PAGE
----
There are several things I’d like to change in our culture. Some of my opins are a bit incendiary, and so much has already been (and continues to be) written, that for now I’ll leave such topics for those so inclined to pontificate. This, then, is not a biggie, but really, why in the world do we still expect new mothers and new widows to write thank you notes for their friends’ expressions of affection? And worse, why would someone even think about being offended if such a note doesn’t arrive in a “timely” manner (whatever that is, although I’m sure that’s also covered in mother’s long-standing book on proper etiquette.)
Please don’t misunderstand, I’m all about saying “thank you”. About acknowledging someone’s help. Certainly, we all could use more of an attitude of gratitude these days.
The same could have been said about a guy named (are you ready for this one?) Mordecai. He was a Jewish official in the pagan king’s court, and even though his home had been overrun by this monarch’s army, he remained faithful to God by doing his job with gusto, which, by the way, included saving the king’s life. We pick up the story:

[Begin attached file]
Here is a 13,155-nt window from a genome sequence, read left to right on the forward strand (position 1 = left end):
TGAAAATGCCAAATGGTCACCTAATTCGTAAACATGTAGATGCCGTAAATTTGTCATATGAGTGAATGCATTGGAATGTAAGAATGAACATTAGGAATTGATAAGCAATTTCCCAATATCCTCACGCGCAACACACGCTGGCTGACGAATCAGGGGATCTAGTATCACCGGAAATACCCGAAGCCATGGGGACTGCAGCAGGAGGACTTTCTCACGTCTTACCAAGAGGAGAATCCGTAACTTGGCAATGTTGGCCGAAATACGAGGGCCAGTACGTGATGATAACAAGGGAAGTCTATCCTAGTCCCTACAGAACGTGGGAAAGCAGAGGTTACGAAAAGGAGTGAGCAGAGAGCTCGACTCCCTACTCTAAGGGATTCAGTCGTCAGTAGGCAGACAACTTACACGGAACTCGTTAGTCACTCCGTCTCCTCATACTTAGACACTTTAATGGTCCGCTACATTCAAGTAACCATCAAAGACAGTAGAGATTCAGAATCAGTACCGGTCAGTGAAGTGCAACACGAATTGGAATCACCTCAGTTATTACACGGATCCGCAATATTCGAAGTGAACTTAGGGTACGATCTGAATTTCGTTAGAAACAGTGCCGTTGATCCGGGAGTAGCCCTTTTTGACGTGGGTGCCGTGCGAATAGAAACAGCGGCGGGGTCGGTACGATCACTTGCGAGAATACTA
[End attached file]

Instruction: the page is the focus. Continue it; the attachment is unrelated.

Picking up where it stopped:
“That night the king had trouble sleeping, so he ordered an attendant to bring the book of the history of his reign so it could be read to him. [Yeah, that would put me to sleep, too.] In those records he discovered an account of how Mordecai had exposed the plot of Bigthana and Teresh, two of the eunuchs who guarded the door to the king’s private quarters. They had plotted to assassinate King Xerxes.”
We don’t know just how long a time had elapsed between Mordecai’s service and the king’s recognition of it. The account goes on to say that the king then ordered for Mordecai to be honored, but how, he wonders? So King Xerxes decides to ask the first person who walks into the court (kings were not patient people). The lucky person happens to be a high court official named Haman, the inveterate Jew-hater, who had just hatched a gruesome plot to have Mordecai impaled on a pole, and then to annihilate the whole nation of Israel. Of course, it is Haman who now is commanded to honor Mordecai for this forgotten act of loyalty (but not forgotten by God), and in a very public way at that.
The point: God’s timing is perfect. If Mordecai had pushed for honor and recognition at the time his service, he just might have ended up as high-flying bird food. We would be wise to follow Mordecai’s example and be patient for God’s justice, both recognition and restitution.
Even if it’s just for a much deserved “thank you”.
Esther 6:1,2 Tyndale House Publishers Inc (2008-06-01). The One Year Bible NLT (One Year Bible: Nlt Book 2) (Kindle Locations 26834-26837). Tyndale House Publishers. Kindle Edition.